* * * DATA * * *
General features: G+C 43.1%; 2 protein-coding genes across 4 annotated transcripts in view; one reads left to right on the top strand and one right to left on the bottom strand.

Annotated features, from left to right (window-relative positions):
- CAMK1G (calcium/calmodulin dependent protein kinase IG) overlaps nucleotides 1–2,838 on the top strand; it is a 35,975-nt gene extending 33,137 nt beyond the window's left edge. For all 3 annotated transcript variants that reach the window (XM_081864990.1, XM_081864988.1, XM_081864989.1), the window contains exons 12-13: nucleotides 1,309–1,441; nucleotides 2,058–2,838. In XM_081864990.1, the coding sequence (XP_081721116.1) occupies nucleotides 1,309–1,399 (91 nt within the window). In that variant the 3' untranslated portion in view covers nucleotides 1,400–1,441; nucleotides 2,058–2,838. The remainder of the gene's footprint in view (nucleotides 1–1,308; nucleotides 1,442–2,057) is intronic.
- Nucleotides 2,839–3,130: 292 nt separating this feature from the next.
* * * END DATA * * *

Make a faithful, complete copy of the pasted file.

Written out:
General features: G+C 43.1%; 2 protein-coding genes across 4 annotated transcripts in view; one reads left to right on the top strand and one right to left on the bottom strand.

Annotated features, from left to right (window-relative positions):
- CAMK1G (calcium/calmodulin dependent protein kinase IG) overlaps nucleotides 1–2,838 on the top strand; it is a 35,975-nt gene extending 33,137 nt beyond the window's left edge. For all 3 annotated transcript variants that reach the window (XM_081864990.1, XM_081864988.1, XM_081864989.1), the window contains exons 12-13: nucleotides 1,309–1,441; nucleotides 2,058–2,838. In XM_081864990.1, the coding sequence (XP_081721116.1) occupies nucleotides 1,309–1,399 (91 nt within the window). In that variant the 3' untranslated portion in view covers nucleotides 1,400–1,441; nucleotides 2,058–2,838. The remainder of the gene's footprint in view (nucleotides 1–1,308; nucleotides 1,442–2,057) is intronic.
- Nucleotides 2,839–3,130: 292 nt separating this feature from the next.